This week, a Nepalese coworker mentioned that, in the Nepali language, the word you use to refer to your cousins is the same as the word you use to refer to your siblings, and the words you use to refer to your aunts and uncles are the same you use to refer to your mother and father. So, he explained, he calls all his cousins “brother” and “sister,” and he calls his aunts and uncles “mom” and “dad.”
For parents, aunts, and uncles, there is a qualifier he can use, which he translated as “first dad” for his actual father. For siblings and cousins, there is no available qualifier, so there’s no short way to say “this is my real sister;” all of a person’s sisters have equal status in the language, regardless of if they’re from the same parents.
The [Wendat]* word for mother (anan or ondoiien) also meant mother’s sister. Sisters referred to each other’s children as sons and daughters (ayein|eyein), and all their children called each other brother and sister (ataquen|etaquen), although there were separate terms distinguishing older brothers and sisters from younger ones. Thus, in an ideal longhouse, all of the women of maternal age would be called mother, and all the children were equally sons and daughters to these women and brothers and sisters to each other.
I told my friend this, and further quoted Trigger as saying that this characteristic of the language “in no sense [obliterates] the identity of the nuclear family,” but “must have encouraged a more far-reaching sense of family unity than is apparent” in the English terms.
“Yes, that’s right,” he told me. He still feels like he has a clear sense of who his nuclear family is, and that they are his closest family. However, by calling all of his cousins “brother” and “sister,” most of the time he doesn’t make any distinction between them and his brothers and sisters who are from the same parents. In practice, they all feel like his brothers and sisters, and his uncles feel like “additional” dads.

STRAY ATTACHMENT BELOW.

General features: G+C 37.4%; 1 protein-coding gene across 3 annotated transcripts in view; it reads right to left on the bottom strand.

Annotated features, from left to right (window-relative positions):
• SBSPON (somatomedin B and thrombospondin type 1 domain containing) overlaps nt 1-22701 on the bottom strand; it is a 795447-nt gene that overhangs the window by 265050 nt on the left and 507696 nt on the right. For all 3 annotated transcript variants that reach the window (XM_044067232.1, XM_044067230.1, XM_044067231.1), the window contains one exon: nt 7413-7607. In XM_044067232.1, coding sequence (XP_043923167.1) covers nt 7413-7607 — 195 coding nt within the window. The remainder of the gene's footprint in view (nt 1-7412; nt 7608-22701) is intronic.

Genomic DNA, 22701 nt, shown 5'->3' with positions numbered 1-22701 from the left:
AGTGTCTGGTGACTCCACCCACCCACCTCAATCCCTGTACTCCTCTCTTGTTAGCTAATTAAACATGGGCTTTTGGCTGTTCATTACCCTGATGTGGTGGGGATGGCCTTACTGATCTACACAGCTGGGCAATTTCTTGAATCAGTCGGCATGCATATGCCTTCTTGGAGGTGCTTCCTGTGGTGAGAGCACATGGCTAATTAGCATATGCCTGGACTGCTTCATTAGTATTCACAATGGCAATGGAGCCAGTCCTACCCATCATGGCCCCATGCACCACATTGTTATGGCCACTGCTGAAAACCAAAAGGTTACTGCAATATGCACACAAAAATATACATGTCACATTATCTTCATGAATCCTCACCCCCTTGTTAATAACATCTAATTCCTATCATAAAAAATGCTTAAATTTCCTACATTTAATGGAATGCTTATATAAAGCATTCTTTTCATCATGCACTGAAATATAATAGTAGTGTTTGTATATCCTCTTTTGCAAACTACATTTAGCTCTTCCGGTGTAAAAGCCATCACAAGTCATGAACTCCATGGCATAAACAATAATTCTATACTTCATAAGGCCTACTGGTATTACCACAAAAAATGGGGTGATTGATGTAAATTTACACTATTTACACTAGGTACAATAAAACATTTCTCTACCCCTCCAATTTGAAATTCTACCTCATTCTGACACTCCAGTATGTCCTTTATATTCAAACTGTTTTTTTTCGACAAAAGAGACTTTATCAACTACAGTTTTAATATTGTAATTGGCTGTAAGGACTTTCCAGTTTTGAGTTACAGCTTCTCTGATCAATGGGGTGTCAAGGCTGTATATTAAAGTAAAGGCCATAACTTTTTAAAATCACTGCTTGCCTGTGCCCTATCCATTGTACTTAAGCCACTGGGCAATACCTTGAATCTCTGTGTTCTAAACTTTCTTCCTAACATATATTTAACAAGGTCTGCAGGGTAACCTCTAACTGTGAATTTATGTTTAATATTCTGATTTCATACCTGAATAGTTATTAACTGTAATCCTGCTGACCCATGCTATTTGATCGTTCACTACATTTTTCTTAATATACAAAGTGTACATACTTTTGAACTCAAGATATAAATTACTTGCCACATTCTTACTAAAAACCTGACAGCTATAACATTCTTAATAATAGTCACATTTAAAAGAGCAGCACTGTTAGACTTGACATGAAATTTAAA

One of the things I find fascinating about this is how much language itself shapes our culture and our thoughts without us even realizing it. If I’d been told from birth that all my cousins were brothers and sisters, I’d think differently about my relationship with them, even though the only thing that would have changed would be a few words.
These kinds of differences also underline how much can be lost in translation when we try to understand a different group of people. “The failure of French writers to take note of” this feature of Wendat language, Trigger writes, “creates serious ambiguities in their accounts of [Wendat] life.” And those were writers who were there at the time, not ones trying to understand this civilization as it was from more than 400 years later.
The centrality of language to culture, and specifically Indigenous cultures, is also a common theme in Chelsea Vowel’s writing. “I think Indigenous resurgence is very much rooted in the use of Indigenous languages,” she says in Indigenous Writes.
Confusion and miscommunication can happen across languages even when both languages have similar terms for nuanced concepts like “justice” or “peace,” says Vowel. Even just “recognizing that the way people who speak that language perceive the term is different from the way you perceive it, because of historical and cultural specificities, means you’ve been given a very important insight (even if you do not fully understand those differences).”
*Trigger uses the French word “Huron” instead of “Wendat,” the word used by the people themselves (the French were always renaming everything). By replacing it with “[Wendat]” I’m following the lead both of Trigger himself, who wrote in an updated forward to the book that he wished he could go back and use that word instead, and of Trigger’s friend Georges Sioui, who, when quoting Trigger years later, replaces all instances of “Huron” with “[Wendat]”.